Indonesia raises volcano warning to highest after Semeru erupts; thousands evacuated

Mount Semeru spews smoke and ash in Lumajang, on Dec 4, 2022. PHOTO: AFP

JAKARTA - A volcano erupted in Indonesia on Sunday spewing a cloud of ash 15km into the sky and forcing the evacuation of nearly 2,000 people, authorities said, as they issued their highest warning for the area in the east of Java island.

The Volcanology and Geological Disaster Mitigation Center (PVMBG) has “increased the status of Mount Semeru from... level three to level four. It means the danger has threatened the people’s settlement and the volcano’s activity has escalated”, spokesperson Hendra Gunawan told broadcaster Kompas TV.

There were no immediate reports of any casualties from the eruption of the Semeru volcano and Indonesia’s transport ministry said that there was no impact on air travel but notices had been sent to two regional airports for vigilance.

“Most roads have been closed since this morning and now it is raining volcanic ash and it has covered the view of the mountain,” community volunteer Bayu Deny Alfianto told Reuters by telephone from near the volcano.

With the raised alert level, authorities warned residents not to conduct any activities within 8km of Semeru’s eruption centre, adding hot ash clouds had reached as far as 19km from the centre of eruption.

Indonesia’s disaster mitigation agency BNPB said 1,979 people had been moved to 11 shelters and authorities had distributed masks to residents.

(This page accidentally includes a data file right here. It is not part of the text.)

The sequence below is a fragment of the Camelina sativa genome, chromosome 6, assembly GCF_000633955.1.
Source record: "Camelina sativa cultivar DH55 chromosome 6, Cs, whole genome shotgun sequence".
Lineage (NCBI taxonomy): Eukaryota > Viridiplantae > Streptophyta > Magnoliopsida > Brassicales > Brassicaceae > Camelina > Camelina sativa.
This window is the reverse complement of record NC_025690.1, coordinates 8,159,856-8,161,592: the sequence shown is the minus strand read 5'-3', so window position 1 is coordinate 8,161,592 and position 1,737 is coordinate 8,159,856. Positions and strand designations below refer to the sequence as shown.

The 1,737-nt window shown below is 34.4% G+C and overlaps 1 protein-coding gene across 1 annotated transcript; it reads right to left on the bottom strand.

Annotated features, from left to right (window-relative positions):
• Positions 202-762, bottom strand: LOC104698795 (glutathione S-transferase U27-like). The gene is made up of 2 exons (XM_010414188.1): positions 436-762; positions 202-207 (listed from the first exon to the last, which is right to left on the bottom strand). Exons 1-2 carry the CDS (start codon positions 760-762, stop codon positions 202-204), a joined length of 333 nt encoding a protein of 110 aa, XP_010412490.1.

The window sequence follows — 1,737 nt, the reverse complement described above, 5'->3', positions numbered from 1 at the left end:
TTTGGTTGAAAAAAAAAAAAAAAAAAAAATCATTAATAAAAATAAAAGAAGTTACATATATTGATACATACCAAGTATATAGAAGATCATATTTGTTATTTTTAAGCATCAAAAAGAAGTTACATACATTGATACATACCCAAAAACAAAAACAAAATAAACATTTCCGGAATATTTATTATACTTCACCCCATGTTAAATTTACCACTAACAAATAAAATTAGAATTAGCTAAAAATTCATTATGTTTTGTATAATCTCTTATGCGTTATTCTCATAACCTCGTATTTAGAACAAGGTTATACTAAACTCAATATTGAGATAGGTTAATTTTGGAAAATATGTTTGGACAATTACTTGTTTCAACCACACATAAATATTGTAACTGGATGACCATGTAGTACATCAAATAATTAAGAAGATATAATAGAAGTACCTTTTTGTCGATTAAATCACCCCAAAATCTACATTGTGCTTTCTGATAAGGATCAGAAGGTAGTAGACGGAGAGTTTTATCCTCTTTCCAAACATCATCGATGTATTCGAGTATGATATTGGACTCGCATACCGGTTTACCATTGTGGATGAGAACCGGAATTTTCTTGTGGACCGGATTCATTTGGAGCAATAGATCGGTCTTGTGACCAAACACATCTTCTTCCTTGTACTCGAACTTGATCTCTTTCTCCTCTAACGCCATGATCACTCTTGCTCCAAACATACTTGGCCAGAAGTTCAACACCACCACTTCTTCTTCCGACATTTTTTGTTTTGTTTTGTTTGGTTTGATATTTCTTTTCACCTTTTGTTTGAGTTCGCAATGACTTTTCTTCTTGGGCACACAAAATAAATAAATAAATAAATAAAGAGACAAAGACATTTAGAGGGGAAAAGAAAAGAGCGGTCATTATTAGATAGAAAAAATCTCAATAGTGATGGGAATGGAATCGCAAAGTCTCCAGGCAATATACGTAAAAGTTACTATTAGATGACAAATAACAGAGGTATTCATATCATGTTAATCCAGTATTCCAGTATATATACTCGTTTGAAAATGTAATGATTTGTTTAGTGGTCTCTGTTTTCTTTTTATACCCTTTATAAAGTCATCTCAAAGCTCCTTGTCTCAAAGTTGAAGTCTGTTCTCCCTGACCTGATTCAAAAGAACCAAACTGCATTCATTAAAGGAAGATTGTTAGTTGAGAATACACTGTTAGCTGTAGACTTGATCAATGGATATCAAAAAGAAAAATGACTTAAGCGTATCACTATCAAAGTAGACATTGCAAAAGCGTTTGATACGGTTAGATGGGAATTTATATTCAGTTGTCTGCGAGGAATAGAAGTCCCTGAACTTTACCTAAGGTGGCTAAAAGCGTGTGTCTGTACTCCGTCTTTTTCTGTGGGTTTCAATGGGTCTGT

The volcano began erupting at 2.46am, BNPB said. Videos posted on social media showed grey ash clouds in nearby areas.

The plume from the volcano reached a height of 15km, said Japan’s Meteorology Agency, which was monitoring for the possibility of a tsunami there.

“Japan’s weather agency warned that a tsunami could arrive at the islands of Miyako and Yaeyama in the southern prefecture of Okinawa,” Kyodo news agency reported.

BNPB did not immediately respond to Japan’s warning of tsunami risk.

No casualties or injuries were immediately reported after the eruption but Mr Gunawan warned nearby residents not to travel within 8km of the crater after the threat level was raised to four.

Mount Semeru last erupted exactly one year ago, killing at least 51 people. The disaster left entire streets filled with mud and ash, swallowing homes and vehicles, with nearly 10,000 people seeking refuge.

Sunday’s eruption at Mount Semeru on the eastern part of Java island, some 640km east of the capital Jakarta, follows a series of earthquakes on the west of the island, including one last month that killed more than 300 people.

Around the same time last year, the eruption of Semeru, Java’s tallest mountain, killed more than 50 people and left several missing, while thousands were displaced.

Some residents nearby have evacuated independently to safer buildings like mosques and schools, according to a statement from the regional government of Lumajang, where Semeru is located.

“Most of the road accesses have been closed since this morning. Now its raining volcanic ash and it has covered the view of the mountain,” Bayu Deny Alfianto, a local volunteer told Reuters by phone.

Small eruptions are continuing and it is raining in the area, he said.

PVMBG’s Gunawan said the agency saw the potential for a bigger supply of magma this year compared to previous eruptions in 2021 and 2020.

“Therefore Semeru’s hot clouds could reach further (this year) and at that distance there are many residences,” he said.

With 142 volcanoes, Indonesia has the largest population globally living in close range to a volcano, including 8.6 million people within 10km.

The deadly late November quake that hit West Java’s Cianjur was a shallow temblor of 5.6 magnitude. A much deeper quake on Saturday in Gurat of 6.1 magnitude sent people running from buildings but did not cause major damage. AFP, REUTERS

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